being bolder

As you already know (while scrolling through beloved awwwards.com for instance) – UI designers allow themselves more and more courage in the design process. Broken grid, asymmetrical layouts, typography overlapping other page elements, split-screen – today’s wide desktop screens and full-screen smartphones allow you to implement these solutions without worrying about their illegibility.

Speaking of scrolling – using an empty space won’t be a problem either. A lot of comforting room and seemingly unused space on the page or in the application will allow you to maintain balance in places where the number of graphic elements will be much larger. And good balance and freedom is all we need these days, right?

mobile & gestures

Two years ago we’ve been electrified about the news that Cake raised $5 million for its swipeable browser. Now that it’s out we can tell it was worth it. Progressive web apps or PWAs are gaining momentum and it looks like there is no way a native mobile app can withstand this flurry. For us designers, it means that we have to focus more on designing something crafted for an end device that the user will use it on. Sounds easy but trust me – it’s not.

Since we’re stuck to our phones we need apps and webpages that will be even more intuitive to use and at the same time interesting and offering new value. The biggest mobile market giant like Apple is getting rid of the buttons for transitions and gestures we’ve gotten used to over the years. Farewell, “home” button, it was nice knowing you.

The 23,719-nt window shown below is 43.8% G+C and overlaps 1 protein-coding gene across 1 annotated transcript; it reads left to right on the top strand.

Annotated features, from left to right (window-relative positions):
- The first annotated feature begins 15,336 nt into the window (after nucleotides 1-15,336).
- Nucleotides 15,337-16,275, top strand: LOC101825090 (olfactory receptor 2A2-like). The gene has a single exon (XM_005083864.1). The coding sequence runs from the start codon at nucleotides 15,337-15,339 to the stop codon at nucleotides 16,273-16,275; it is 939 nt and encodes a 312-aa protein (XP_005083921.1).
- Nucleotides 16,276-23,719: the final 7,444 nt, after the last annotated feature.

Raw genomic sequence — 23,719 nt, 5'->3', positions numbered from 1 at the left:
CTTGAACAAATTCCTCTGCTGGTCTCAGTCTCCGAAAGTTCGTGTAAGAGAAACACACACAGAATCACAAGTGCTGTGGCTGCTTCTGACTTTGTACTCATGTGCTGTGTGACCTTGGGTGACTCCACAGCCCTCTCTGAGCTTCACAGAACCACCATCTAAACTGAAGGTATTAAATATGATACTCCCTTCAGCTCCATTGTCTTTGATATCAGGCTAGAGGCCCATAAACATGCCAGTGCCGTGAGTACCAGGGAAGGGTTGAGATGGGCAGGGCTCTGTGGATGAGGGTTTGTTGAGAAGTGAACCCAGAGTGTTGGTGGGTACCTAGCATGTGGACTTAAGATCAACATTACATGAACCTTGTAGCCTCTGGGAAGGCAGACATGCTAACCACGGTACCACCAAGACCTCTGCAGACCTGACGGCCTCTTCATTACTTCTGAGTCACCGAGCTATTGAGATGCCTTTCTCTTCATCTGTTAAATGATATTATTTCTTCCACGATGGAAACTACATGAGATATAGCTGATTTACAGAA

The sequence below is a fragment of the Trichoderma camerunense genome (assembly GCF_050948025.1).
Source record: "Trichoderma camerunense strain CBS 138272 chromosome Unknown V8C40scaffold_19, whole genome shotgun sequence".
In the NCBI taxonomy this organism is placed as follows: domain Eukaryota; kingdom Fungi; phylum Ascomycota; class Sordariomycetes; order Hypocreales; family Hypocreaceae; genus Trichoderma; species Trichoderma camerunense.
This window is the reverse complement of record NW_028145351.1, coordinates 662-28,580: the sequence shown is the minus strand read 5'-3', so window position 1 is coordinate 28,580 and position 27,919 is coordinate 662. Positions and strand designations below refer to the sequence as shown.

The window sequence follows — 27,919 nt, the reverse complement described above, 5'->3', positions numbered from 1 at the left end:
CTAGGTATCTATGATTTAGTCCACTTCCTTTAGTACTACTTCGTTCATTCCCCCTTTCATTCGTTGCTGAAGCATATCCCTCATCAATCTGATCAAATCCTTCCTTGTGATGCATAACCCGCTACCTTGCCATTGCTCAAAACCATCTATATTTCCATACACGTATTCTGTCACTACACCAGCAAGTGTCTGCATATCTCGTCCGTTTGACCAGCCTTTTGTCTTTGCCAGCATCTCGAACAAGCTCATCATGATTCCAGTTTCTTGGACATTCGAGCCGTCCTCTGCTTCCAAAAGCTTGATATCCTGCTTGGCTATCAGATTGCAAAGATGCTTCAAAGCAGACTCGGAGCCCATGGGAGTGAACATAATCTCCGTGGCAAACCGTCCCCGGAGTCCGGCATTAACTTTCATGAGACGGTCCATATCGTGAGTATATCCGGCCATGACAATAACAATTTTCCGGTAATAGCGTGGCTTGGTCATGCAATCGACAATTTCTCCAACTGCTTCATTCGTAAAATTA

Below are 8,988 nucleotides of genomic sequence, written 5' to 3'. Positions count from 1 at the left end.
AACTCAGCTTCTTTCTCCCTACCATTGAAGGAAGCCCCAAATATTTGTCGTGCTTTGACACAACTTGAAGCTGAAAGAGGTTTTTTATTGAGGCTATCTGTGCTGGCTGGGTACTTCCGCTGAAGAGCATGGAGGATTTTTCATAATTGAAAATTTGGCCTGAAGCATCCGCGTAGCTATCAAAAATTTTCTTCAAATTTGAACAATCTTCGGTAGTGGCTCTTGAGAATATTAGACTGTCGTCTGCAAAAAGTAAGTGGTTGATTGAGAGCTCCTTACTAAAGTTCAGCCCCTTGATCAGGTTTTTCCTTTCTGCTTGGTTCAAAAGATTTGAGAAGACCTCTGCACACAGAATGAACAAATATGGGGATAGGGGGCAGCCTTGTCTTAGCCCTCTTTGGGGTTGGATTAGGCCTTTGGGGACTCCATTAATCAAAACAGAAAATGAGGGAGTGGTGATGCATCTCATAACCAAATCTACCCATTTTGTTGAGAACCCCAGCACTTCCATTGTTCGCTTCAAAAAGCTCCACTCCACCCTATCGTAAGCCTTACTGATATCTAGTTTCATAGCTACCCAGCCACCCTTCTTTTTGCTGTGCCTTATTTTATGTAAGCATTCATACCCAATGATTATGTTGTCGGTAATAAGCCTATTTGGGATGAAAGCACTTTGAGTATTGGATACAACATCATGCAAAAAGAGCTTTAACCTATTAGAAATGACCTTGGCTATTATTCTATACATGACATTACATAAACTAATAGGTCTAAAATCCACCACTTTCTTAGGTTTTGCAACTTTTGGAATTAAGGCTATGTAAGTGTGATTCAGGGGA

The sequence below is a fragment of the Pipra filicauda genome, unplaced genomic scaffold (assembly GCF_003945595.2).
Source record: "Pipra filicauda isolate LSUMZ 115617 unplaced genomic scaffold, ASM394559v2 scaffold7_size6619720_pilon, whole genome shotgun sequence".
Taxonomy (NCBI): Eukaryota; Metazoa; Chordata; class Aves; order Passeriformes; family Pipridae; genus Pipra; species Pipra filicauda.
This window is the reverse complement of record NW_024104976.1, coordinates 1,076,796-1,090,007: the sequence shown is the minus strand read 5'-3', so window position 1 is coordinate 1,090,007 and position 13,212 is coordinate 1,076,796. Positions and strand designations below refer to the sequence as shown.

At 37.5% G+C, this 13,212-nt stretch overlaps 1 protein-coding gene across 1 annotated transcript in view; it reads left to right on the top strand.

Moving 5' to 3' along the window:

illustrations that are… different?

Oh, this one is quite important for us and we’re already rubbing our hands. It seems like in 2020 designers all over the world would have to come together to find another way of enhancing the design by illustrations in a new, more unique way. Everything was already created? We hope not.

Isometric is passé, don’t even mention monstera or any other plants… Gradients have been a steadfast feature of the illustration scene for the last year or so, and they’re not disappearing any time soon (well, maybe let’s make them a little more low-key). Thanks to virtual reality (and data visualization) renders are a big thing, too. Users want them so real you can almost touch it.

So to sum up – do whatever you want to enhance your UI design, but please do not put an isometric vibrant plant on the top section of your page. Or do – since 2020 is all about doing what you want.

don’t be a copycat

I know it sounds cheesy, but hear me out. We all love getting inspired while looking at Dribbble or Behance projects but at the end of the day, you don’t want to create something that looks like a combination of two most liked posts you saw earlier. It is very easy to fall into the vacuum of trends bombing us from all sides.

Creating your own design style that is your business card or simply designing products by following your own opinion and intuition is the shortest way to success. Even if it means passing several defeats along the way.

Now you know what our experts on UX & UI think about design trends for 2020. If you are planning to expand your business next year, let us know. We will use all our knowledge and experience to make your product modern, functional and eye-catching.